Sydney Festival: Jurrungu Ngan-ga

Dance as resistance. Challenging yet joyful, Jurrungu Ngan-ga — meaning ‘straight talk’— is a provocative new dance theatre work by Marrugeku which confronts Australia’s shameful fixation with incarceration. The mesmerising multimedia production is a frank conversation with the Australian psyche, exposing the deep-seated fears holding us back from truth and justice.

Inspired by perspectives on incarceration shared by Yawuru leader Patrick Dodson as well as Kurdish-Iranian writer and former Manus Island detainee Behrouz Boochani with philosopher Omid Tofighian, Jurrungu Ngan-ga examines the common thread that connects outrageous levels of Indigenous incarceration to the indefinite detaining of asylum seekers.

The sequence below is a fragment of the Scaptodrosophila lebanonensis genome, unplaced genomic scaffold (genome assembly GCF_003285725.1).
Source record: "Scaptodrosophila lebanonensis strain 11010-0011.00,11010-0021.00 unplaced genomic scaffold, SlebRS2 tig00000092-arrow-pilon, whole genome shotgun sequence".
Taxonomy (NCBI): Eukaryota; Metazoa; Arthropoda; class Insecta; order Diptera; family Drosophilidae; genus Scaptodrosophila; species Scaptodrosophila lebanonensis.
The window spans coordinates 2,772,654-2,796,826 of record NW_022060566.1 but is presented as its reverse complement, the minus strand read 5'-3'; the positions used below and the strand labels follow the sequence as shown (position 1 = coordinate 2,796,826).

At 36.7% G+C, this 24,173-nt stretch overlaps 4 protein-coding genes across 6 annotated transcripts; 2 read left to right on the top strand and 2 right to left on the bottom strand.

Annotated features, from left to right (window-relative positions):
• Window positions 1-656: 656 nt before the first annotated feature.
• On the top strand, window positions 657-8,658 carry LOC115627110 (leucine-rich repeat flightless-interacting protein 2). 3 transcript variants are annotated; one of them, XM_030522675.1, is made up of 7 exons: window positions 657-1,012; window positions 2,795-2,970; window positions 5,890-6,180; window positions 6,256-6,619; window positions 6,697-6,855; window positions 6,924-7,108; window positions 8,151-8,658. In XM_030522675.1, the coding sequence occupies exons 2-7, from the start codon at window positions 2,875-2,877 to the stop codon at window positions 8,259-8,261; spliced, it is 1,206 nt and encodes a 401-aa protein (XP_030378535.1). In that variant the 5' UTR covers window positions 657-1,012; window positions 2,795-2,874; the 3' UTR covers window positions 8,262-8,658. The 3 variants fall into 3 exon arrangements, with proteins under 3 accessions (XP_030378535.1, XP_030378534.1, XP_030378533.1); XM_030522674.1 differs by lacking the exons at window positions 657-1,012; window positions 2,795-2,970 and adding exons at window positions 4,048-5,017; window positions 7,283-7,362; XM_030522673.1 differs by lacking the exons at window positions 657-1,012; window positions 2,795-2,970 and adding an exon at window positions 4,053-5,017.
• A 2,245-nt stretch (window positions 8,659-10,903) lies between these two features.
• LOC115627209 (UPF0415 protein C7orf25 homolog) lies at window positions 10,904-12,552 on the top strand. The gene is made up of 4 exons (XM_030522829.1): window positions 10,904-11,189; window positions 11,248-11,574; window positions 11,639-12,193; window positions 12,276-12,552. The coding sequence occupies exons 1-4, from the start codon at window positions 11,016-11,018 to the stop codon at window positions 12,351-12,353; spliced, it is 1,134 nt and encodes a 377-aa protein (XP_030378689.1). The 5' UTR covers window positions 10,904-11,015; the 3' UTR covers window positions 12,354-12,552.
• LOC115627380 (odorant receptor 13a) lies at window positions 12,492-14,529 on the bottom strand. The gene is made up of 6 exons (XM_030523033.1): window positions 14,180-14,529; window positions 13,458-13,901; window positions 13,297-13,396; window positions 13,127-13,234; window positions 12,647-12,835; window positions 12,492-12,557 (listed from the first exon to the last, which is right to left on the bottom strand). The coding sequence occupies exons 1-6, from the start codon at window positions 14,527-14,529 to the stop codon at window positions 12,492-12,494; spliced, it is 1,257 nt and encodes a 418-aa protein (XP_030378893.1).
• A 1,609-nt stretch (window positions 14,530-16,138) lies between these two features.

Through movement, spoken word, installation and a powerful musical soundscape, the cast draws on intersecting yet distinct cultural experiences (Indigenous, immigrant, people seeking asylum, transgender and settler) to ask: who really is in prison here?

Harsh truths blend with dark humour, fear, sadness and courage to shine a light on new ways to rewrite our future – together.